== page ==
Download Club Cultures: Boundaries, Identities and Otherness by Silvia Rief PDF

By Silvia Rief

This e-book explores modern membership and dance cultures as a manifestation of aesthetic and prosthetic kinds of existence. Rief addresses the questions of the way practices of clubbing aid domesticate specific types of reflexivity and modes of expertise, and the way those form new units for reconfiguring the limits round adolescence cultural and different social identities. She contributes empirical analyses of ways such types of adventure are mediated through the actual constructions of night-clubbing economies, the organizational rules and the neighborhood association of expertise in membership areas, the media discourses and imageries, the applied sciences intervening into the feel approach of the physique (e.g. song, visuals, medicinal drugs) and the tutorial discourses on dance tradition. even if the ebook attracts from neighborhood membership scenes in London and in different places within the united kingdom, it additionally displays on similarities and transformations among nightclubbing cultures throughout geographical contexts.

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Extra info for Club Cultures: Boundaries, Identities and Otherness

Example text

Nevertheless, night-life entertainment in both cities was directly affected by the new rationales of urban governance, planning and licensing. Both Istanbul and London have big night-life clusters in their centres with a long tradition and history, but which also pose challenges for the local authorities such as overcrowding and public order problems. In addition to these centres, important night-life clusters are located in other areas in close proximity to residential areas. Although both cities aspired to become a ‘world city’, the image of the modern ‘European’ city and its urban social and night-life culture also served as an ideal in the development of urban centres and in the governance of night-life entertainment.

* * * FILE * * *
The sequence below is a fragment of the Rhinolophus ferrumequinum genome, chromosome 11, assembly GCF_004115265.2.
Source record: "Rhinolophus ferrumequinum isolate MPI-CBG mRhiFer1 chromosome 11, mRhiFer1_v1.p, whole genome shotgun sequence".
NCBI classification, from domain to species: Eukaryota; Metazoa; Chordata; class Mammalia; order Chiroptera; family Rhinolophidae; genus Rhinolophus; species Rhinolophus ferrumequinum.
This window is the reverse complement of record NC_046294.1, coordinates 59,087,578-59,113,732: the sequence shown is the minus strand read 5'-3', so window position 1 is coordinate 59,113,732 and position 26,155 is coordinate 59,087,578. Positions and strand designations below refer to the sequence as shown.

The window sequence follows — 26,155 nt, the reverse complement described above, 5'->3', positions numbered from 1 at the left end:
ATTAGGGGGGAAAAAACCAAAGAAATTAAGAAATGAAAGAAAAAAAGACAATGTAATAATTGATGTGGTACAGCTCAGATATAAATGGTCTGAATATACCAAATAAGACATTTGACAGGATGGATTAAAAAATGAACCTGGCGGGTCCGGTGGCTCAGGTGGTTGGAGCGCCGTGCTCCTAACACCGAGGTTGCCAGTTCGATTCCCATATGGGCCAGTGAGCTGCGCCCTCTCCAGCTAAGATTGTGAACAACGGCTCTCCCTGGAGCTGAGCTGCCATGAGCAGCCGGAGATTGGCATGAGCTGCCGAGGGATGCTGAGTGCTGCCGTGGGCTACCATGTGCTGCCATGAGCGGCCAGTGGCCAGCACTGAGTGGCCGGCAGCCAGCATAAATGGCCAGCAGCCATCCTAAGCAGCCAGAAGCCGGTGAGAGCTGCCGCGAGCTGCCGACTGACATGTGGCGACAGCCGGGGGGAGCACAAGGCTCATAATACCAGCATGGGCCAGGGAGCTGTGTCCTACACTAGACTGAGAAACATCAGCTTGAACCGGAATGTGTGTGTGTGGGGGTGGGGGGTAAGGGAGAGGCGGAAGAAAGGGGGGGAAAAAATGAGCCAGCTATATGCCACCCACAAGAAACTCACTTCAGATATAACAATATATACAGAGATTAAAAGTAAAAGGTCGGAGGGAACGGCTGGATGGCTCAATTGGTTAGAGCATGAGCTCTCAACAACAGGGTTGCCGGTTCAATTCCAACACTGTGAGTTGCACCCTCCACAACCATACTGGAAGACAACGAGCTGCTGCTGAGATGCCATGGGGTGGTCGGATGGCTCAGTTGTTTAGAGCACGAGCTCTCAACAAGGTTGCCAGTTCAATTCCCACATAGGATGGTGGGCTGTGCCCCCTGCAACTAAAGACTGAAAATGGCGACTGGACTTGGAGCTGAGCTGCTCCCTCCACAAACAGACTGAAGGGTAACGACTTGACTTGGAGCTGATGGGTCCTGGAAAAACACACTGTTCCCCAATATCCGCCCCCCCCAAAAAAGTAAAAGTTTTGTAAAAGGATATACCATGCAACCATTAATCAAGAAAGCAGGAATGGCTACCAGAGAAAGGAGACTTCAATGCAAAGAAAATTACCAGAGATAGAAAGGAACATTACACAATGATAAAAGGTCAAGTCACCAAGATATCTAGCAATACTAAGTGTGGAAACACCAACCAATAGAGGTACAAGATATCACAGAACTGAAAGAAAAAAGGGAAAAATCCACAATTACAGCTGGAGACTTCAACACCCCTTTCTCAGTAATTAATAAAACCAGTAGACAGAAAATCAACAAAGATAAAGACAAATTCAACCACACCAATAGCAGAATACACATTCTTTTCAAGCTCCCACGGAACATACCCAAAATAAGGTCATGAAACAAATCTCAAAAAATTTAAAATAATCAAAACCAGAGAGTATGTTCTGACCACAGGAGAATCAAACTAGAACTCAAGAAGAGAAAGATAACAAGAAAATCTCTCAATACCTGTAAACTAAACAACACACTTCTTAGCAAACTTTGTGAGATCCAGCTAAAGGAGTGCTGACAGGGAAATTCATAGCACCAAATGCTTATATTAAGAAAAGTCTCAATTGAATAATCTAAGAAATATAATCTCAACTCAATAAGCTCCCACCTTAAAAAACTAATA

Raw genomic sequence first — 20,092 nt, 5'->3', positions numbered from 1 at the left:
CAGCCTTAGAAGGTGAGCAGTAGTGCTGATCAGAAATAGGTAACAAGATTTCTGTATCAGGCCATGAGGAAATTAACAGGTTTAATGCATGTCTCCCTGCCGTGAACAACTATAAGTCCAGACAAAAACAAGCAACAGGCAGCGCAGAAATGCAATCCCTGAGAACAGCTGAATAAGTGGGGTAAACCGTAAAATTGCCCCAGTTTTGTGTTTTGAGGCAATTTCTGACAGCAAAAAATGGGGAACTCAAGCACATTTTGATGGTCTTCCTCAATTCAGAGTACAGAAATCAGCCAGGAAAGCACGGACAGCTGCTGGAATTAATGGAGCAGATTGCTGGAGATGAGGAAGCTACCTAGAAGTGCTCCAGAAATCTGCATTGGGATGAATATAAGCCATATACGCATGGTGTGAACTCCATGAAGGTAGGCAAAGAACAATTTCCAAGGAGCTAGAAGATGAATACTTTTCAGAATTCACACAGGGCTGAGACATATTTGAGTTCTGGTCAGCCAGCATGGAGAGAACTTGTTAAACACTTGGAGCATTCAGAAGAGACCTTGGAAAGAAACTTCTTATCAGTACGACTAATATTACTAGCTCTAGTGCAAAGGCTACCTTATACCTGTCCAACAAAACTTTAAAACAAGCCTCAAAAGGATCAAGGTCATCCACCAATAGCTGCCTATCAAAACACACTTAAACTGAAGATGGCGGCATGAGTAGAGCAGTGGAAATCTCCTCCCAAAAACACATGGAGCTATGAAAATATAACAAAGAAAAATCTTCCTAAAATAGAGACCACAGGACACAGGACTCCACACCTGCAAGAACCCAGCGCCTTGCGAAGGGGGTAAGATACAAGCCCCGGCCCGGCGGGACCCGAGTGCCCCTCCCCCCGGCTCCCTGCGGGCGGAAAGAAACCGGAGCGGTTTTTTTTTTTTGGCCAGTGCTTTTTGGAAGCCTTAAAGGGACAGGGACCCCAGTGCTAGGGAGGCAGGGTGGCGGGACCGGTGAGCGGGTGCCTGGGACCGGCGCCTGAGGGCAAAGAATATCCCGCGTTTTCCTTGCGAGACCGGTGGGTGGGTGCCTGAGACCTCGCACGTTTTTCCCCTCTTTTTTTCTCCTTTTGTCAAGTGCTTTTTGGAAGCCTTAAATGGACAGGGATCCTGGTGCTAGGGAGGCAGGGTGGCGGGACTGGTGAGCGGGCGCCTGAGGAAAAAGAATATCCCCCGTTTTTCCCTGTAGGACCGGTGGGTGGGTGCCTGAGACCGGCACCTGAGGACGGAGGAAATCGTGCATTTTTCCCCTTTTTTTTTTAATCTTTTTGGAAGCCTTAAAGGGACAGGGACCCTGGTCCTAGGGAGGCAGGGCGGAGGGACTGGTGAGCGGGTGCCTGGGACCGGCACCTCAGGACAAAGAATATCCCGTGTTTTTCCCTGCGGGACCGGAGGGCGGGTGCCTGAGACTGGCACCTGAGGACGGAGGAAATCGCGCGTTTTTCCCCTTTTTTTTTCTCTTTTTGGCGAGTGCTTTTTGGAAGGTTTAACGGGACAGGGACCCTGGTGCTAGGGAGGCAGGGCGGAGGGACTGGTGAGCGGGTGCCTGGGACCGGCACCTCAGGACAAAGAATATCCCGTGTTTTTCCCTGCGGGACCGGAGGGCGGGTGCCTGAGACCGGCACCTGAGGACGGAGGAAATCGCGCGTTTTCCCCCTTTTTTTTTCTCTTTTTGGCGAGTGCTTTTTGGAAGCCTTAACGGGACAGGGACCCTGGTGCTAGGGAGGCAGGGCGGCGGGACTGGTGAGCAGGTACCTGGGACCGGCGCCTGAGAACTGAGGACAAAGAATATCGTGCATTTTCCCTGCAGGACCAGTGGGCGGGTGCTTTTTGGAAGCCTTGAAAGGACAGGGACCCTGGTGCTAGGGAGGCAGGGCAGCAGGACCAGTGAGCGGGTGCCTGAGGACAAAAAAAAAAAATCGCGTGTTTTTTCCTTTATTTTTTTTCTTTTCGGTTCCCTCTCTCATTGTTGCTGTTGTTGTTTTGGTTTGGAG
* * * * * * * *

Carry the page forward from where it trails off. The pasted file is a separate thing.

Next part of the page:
Clubs that indicated trends of the nightclub industry at the time such as newly opened ‘super-clubs’ or hybrid restaurant-bar-clubs were also included. Due to limited resources preference was given to locations within zones one and two in central London. The clubs were visited once or twice on different nights of the week with exceptions outlined further below. All of the events and clubs were advertised in listing magazines or otherwise. Ethnographic fieldwork stretched over the period from November 1999 to March 2001, but additional visits followed between 2002 and 2004 as well as in 2007.

Yet, they are often powerless to prevent disorder (Talbot 2006: 161) and operate in an environment where socio-cultural codes clash with the legal norms as in the case of widespread, widely accepted and even expected drug consumption. Clubs have to implement a drug policy and demonstrate the willingness to share intelligence on drug use and drug dealing with the police. This is a somewhat hypocritical measure with little effect except perhaps for deterring punters from bringing big amounts of drugs to the premises.

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